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China Human Rights Briefing August 3-9, 2011


  • Updates on Detentions and Disappearances Related to the “Jasmine Revolution” Crackdown: The trial for Beijing rights activist Wang Lihong (王荔蕻), for “creating a disturbance,” will begin on August 12 at the Chaoyang People’s District Court. Her lawyer has encouraged the public and the media to try to attend the proceedings to help ensure a fair trial.

  •  Yao Lifa Seized in Beijing, Whereabouts Unknown: Hubei democracy activist Yao Lifa (姚立法), who had escaped in early July from incommunicado detention and fled to Beijing, was seized on August 6 in the capital by national security officers from his hometown. ThoughYao was last seen in the custody of the police, authorities are refusing to disclose Yao’s whereabouts to his family and friends.

ContentsArbitrary Detention

Enforced Disappearance

Harassment of Activists

Torture and Other Cruel,Inhuman or Degrading Treatment and Punishment

Special Notice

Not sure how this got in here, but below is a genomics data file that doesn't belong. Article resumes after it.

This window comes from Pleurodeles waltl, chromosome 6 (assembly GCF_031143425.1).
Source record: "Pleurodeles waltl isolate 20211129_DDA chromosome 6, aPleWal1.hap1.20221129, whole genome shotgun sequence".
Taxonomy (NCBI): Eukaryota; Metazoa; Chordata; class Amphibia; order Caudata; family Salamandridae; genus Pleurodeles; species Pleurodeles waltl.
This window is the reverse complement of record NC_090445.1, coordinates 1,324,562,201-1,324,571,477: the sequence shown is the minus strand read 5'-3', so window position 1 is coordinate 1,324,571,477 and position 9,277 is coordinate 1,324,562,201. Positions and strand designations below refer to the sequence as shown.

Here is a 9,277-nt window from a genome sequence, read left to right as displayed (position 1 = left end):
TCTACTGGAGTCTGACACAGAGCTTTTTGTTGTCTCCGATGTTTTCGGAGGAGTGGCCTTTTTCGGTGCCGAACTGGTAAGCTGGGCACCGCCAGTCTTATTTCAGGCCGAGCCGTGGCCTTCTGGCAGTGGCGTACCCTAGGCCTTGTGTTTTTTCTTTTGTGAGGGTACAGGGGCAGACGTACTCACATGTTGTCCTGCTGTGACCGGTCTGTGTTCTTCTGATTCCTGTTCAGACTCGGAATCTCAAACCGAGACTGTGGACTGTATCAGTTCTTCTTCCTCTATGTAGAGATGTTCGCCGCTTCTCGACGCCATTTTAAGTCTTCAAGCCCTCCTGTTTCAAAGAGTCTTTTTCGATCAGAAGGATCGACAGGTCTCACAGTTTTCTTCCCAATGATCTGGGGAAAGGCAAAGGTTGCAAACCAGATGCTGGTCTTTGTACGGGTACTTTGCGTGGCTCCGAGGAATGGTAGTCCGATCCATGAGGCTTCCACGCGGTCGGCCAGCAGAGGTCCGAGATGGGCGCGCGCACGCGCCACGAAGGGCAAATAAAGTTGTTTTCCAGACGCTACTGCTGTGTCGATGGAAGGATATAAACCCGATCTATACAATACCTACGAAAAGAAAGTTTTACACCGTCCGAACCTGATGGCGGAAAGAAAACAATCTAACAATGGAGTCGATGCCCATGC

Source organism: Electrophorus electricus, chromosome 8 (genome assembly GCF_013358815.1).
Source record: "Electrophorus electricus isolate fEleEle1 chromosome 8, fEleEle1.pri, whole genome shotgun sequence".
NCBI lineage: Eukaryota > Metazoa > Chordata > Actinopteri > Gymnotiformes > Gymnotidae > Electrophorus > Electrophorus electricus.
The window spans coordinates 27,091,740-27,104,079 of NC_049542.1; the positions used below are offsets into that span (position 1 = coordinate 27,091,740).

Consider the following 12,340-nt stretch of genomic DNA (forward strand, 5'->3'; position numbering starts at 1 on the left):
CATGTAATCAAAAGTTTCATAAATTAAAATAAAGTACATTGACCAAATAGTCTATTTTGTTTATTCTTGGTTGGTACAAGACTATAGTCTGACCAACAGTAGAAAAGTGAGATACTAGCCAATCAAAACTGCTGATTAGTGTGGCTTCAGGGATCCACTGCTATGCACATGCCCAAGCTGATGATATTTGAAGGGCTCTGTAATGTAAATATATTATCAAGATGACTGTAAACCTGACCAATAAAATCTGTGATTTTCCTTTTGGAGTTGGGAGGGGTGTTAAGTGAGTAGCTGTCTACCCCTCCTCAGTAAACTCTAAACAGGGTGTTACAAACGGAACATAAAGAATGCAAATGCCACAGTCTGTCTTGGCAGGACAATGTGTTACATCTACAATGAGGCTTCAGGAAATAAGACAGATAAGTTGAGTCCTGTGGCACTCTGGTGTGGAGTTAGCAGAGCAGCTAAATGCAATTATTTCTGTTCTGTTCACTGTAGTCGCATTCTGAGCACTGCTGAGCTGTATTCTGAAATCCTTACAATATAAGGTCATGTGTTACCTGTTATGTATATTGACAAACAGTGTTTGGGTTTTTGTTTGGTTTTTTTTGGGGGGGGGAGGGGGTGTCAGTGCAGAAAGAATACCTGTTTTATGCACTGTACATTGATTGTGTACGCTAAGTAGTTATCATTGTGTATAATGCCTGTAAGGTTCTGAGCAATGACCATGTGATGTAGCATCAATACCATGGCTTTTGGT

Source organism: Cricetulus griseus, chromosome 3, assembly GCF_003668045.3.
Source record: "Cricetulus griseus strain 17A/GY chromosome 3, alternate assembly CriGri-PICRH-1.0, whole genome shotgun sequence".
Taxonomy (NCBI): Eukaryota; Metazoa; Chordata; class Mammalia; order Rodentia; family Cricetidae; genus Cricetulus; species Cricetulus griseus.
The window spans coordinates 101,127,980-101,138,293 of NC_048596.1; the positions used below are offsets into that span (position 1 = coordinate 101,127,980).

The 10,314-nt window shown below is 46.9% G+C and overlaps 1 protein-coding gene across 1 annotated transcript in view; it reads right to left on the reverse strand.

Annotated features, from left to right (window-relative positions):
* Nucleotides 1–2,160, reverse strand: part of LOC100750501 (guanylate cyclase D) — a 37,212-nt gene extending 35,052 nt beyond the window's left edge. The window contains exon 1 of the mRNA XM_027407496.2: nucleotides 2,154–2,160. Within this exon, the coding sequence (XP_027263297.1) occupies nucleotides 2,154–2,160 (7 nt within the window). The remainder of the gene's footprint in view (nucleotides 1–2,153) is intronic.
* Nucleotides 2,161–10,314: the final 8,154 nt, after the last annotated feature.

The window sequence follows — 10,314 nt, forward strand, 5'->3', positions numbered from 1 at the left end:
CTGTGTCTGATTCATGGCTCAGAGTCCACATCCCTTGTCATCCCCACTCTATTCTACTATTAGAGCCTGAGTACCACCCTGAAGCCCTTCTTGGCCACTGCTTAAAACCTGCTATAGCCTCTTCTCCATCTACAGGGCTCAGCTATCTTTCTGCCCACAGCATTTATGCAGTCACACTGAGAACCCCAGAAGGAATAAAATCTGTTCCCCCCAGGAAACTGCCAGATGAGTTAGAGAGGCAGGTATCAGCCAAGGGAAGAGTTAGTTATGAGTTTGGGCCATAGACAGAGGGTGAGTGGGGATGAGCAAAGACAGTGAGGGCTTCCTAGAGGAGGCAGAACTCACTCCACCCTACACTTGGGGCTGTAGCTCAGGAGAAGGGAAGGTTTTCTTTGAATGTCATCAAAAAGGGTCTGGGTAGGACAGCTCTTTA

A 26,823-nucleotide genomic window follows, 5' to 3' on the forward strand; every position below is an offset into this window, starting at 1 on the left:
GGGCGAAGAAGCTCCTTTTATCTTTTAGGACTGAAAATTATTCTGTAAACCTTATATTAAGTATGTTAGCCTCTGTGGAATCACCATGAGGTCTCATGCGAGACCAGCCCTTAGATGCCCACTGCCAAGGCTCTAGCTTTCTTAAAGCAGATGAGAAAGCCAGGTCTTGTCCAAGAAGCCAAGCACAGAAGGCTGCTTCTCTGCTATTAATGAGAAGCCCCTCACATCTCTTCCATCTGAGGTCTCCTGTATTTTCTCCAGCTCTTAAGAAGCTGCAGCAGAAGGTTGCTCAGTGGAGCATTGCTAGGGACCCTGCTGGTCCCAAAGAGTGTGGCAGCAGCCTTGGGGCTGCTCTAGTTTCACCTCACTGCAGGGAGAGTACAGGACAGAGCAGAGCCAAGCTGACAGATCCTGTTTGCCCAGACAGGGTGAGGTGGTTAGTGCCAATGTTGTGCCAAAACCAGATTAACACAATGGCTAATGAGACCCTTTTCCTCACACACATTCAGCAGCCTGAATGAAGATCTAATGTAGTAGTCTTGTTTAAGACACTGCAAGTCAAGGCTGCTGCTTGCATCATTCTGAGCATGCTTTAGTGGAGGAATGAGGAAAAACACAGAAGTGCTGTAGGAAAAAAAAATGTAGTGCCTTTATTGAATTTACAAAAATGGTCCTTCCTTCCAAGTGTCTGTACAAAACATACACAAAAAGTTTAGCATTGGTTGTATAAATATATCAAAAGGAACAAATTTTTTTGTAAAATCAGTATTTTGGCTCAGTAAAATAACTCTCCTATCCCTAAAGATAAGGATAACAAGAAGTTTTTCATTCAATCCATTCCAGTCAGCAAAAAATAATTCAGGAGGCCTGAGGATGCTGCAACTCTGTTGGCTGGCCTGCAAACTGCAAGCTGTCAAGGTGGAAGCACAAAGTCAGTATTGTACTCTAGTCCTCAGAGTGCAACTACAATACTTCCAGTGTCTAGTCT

ArbitraryDetention Updateson Detentions and Disappearances Related to the“Jasmine Revolution” Crackdown RightsActivist Wang Lihong’s Trial Set for August 12 The public trialproceedings for Beijing activist Wang Lihong (王荔蕻), who has beenindicted on suspicion of “creating a disturbance,”will begin at 9 a.m. on August 12, at the ChaoyangPeople’s District Court’s Wenyuhe Courthouse. Wangis represented by defense attorneys Han Yicun(韩一村) and LiuXiaoyuan (刘晓原), whoselawyers’ license was finally renewed in late Julyafter a substantial delay. Han has encouragedmembers of the public and the media to apply toattend the proceedings in an attempt to helpensure a fair trial.The case against Wang stems from her involvement indemonstrations outside the sentencing hearing forthree netizens (the “Fujian Three”) in Fuzhou City,Fujian Province, in April 2010.   Since Wang’s case was transferred to thecourt, Han and Liu have met her once at the ChaoyangDetention Center, where she has been held sincebeing detained in March. They indicated Wang is ingood spirits and is confident that her actions donot constitute a crime, but that she is experiencingsome health problems, including aches and weightloss. (CHRD)[i] HarbinNetizenStill Detained After More Than Five Months CHRD has confirmed thatthe netizen Liang Haiyi (梁海怡, akaMiaoxiao [渺小]), of HarbinCity, Heilongjiang Province, remains criminally detained on suspicion of “inciting subversionof state power” (煽动颠覆国家政权罪), despite reports thatshe might have been released. Harbin activist Wang Lihong (王立红) has informed CHRD that,in early June, she and some friends werequestioned by police after they had gone to the Harbin No. 2Detention Center, where Liang has been held sinceFebruary 19, and tried unsuccessfully to visither. Little is known about Liang’s currentsituation, including her emotional state andphysical health, and her family is not able to becontacted. According to severalof Liang’s friends, Harbinpolice have stated that shehas refused to admit to accusations against her,which involve “posting information from foreignwebsites regarding ‘Jasmine Revolution’ actions ondomestic websites” like QQ, the popular Chinesesocial networking site. Beijinghuman rights lawyer LiangXiaojun(梁小军) had tried to representLiang, but her family did not give himauthorization, so he was not allowed to getinvolved in the case. (CHRD)[ii] Guangxi Court Upholds Village Chief’sConviction On August 2, theBeihai City Intermediate People’s Court upheld theconviction of Xu Kun (许坤), the village chief of Baihutou, BeihaiCity, Guangxi Province, on the charge of “operating an illegalbusiness.” The conviction relates to Xu’sefforts to lead fellow villagersin resisting land expropriation in Baihutou. NeitherXu’s wife nor his lawyer was present in court whenthe verdict was delivered because the court failedto give them adequate advance notice. After the courtfinished reading the decision, Xu and hisco-defendants, GaoShifu (高世福)and Zhang Chunqiong (张春琼), protested loudly andrefused to sign the document.    On April 29 of thisyear, the Yinhai District People’s Court sentencedXu to four years in prison for “operating anillegal business” and also fined him 200,000 RMB.Gao and Zhang were each given two years’imprisonment on the same charge and fined 150,000apiece. After beingelected village chief in August 2008, Xu began hisadvocacy against land expropriation, andsubsequently was subjected to government pressure,expelled from the Communist Party, and facedsurveillance and monitoring. He was initiallydetained in May 2010. Altogether, eight villagersfrom Baihutou have been convicted and imprisoned inrelated cases since October of 2009, either for“operating an illegal business” or “obstructingofficial business.” (CHRD)[iii] EnforcedDisappearance Yao LifaSeized in Beijing, Activist’s Whereabouts RemainUnknown On August 6, elections expert YaoLifa (姚立法),from Qianjiang City, Hubei Province, was seized byseven or eight plainclothes officers in Beijing,according to his wife Feng Ling (冯玲), who learned the news from friends inBeijing. Their friends told her that Yao identifiedthe officers as being from the national securityunit of the Qianjiang Public Security Bureau (PSB),and that they had seized Yao under the pretext ofFeng’s having filed a “missing person” report inJuly when Yao was disappeared. Despite having Yao incustody, Qianjiang authorities have refused to letFeng see him or tell her of his whereabouts. TheirBeijing friends have also called the Qianjiang PSBnational security unit to inquire about Yao, butofficers responded that they don’t know where he is.Yao fled Qianjiang and went to Beijing on July 4after escaping from incommunicado detention byjumping out of a building. Their friends also told Feng that Yao had severely hurt his lowerback during this escape, and that his injury hasgone untreated for over a month. They said Yao hadspent most of his time in Beijing resting in bed.(CHRD)[iv] Harassmentof Activists PoliceQuestion Sichuan Activist Huang Qi About HisRenewed Advocacy At noon on August 4, police took away Huang Qi (黄琦),activist and founder of TianwangHuman Rights Center, andquestioned him for several hours at the Yunxi PoliceStation in Wenjiang District, Chengdu City. Policeseized Huang from a teahouse when he was meeting Lei Zaiyue (雷再跃, aka Yutian [雨田]), an activist from Zhangjiajie in HunanProvince. Police let Huang go around5:30 p.m. after asking about the resumption of hisadvocacy work since leaving prison, including why hewas reporting on the rights of farmers whose landhad been expropriated and whether he was trying toincite suppressed citizens to defend their rights,such as Wenchuan County residents affected by theearthquake in May 2008. Releasedfromprison on June 10, Huang Qi had served a three-yearsentence for “illegal possession of state secrets” (非法持有国家秘密罪) related to sharing information withforeign journalists about protests by families whosechildren had died in the 2008 earthquake. (HumanRights Campaign in China)[v] Tortureand Other Cruel, Inhuman or DegradingTreatment and Punishment LawyerTangJingling Describes Torture During RecentDetention On August 6, CHRD spoke withGuangzhou-based human rights lawyer TangJingling (唐荆陵), who wasreleased on August 2 after more than five months ofillegal residential surveillance, and learned thatalthough Tang’s overall health is now pretty good,he was subjected to severe sleep deprivation whiledetained in Guangzhou. Takeninto custody on February 22 on suspicion of“inciting subversion of state power,” Tang said thathe was first taken on a “trip” and then detained inthe Dashi Training Center. Beginningon March 13, Tang was questioned for over a weekaround the clock by three rotating teams ofinterrogators, during which time he was notallowed to sleep or rest. After Tang began tosuffer from trembling, numbness in his hands, andchest pains, police allowed Tang one to two hoursof sleep per day. Beginning in April, policegradually permitted him to sleep for longerperiods of time each night. At the time, Tang toldhis guards that such sleep deprivation violatedprovisions of a UN treaty that China had ratified(the Convention against Torture), and said hewould bring a lawsuit against the perpetrators.Police responded that they were acting on “ordersfrom above.” When Tang requested a lawyer, thepolice gave him the same response: orders fromsuperiors prohibited Tang from hiring an attorney.   Police sent Tang back to his hometown,Yaojia Village in Hubei Province, after his release,having told him that he could not contact hisfriends or give media interviews. Before leavingGuangzhou, he was not permitted to see his wife, WangYanfang (汪艳芳),who was subjected to “soft detention”in their home while Tang was detained, and alsodeprived of contact with the outside world. Tang’swife has gone to Yaojia to reunite with Tang. (CHRD)[vi] SpecialNotice CHRDUrges Accountability, Lifting of PressRestrictions After Wenzhou Train Crash CHRD issued a statement about the Chinesegovernment response after the high-speed railwayaccident in Wenzhou City, Zhejiang Province, whichoccurred on July 23. CHRD pointed out the lack ofrespect for human life and other human rights abusesfollowing the tragedy, and urged the government totake measures to better handle its aftermath andprevent similar rights violations in the future.    To read the statement in Chinese, click here, and click here for theEnglish version. (CHRD)[vii]   Editors of this issue: Victor Clemensand Tanya Wang  Follow uson Twitter: @CHRDnet   Join us on Facebook: CHRDnet (NEW!)News updates from CHRD [i]“Special Attention: Trial forRights Activist Wang Lihong’s ‘CreatingDisturbance’ Case to Open August 12,” (特别关注:人权活动家王荔蕻“寻衅滋事”案8月12日上午开庭),August 8, 2011,; “Special Attention: Wang LihongCriminal Charge Changed Back to ‘Creating aDisturbance,’” (特别关注:王荔蕻案涉嫌罪名再变回“寻衅滋事”),August 1, 2011,; “Case Against Wang Lihong Going toCourt, Many Willing to Testify,” (王荔蕻案将移送法院,多人愿为其出庭作证), July 17,2011,   [ii] “HarbinNetizen Liang Haiyi in Custody Over Five Months,”(哈尔滨网民梁海怡被羁押逾5个月),August 3, 2011, “Individuals Affected by the CrackdownFollowing Call for ‘Jasmine Revolution,’” August2, 2011 (updated),   [iii] “Verdict Upheld inSecond-Instance Trial of Beihai’s Xu Kun,” (北海许坤案二审维持原判), August 6, 2011,; “Health ofBeihai Rights-Defending Village Chief Xu Kun inPrison Worth Serious Consideration” (北海维权村官许坤狱中情况堪忧), April 30, 2011,    [iv]“Feng Ling Uncovers Nothing at PoliceStation, Yao Lifa’s Whereabouts Still Unknown,” (秦永敏:冯玲找派出所无果 姚立法仍无下落), August 8, 2011,; “Yao Lifa’s Lower Back SeverelyInjured, No Information for Over 50 Hours SinceBeing Taken Away,” (姚立法腰部严重受伤,被带走逾50个小时没消息), August 7, 2011,; “UrgentAttention: Elections Expert Yao Lifa Seized inBeijing,” (紧急关注:选举专家姚立法在北京被抓), August 6, 2011,   [v]“Huang Qi Freed, Expresses Thanks forWidespread Concern,” (黄琦已获自由感谢各界关注), August 4, 2011,; “Huang Qi Taken Away by Police,Accompanying Dissidents and Petitioners FaceLimits on Freedom,” (黄琦被警方带走,陪同的义工和访民被限制自由), August 3,2011,; “Urgent Attention: Wenjiang Police TakeAway 6/4 Tianwang Founder Huang Qi,” (紧急关注:六四天网创始人黄琦被温江警方带走), August 3,2011,  [vi] “Human Rights LawyerTang Jingling Deprived of Sleep for Days DuringResidential Surveillance,” (人权律师唐荆陵监视居住期间 多日被禁睡眠), August 5, 2011,; “Guangzhou Rights Defense Lawyer TangJingling Sent Back to Hubei Hometown,” (广州维权律师唐荆陵被送回湖北老家), August 2, 2011,  [vii]“CHRD Urges Accountability &Lifting of Press Restrictions—The ChineseGovernment Must Respect Human Rights in Handlingthe Wenzhou Train Crash,” August 3, 2011,; “Cherish Life,Defend Human Rights—CHRD Network Statement on7/23 High-Speed Railway Disaster on Yong-WenLine,” (珍惜生命,捍卫人权——“维权网”就“7.23甬温线高铁特大车难”的声明),July 30, 2011,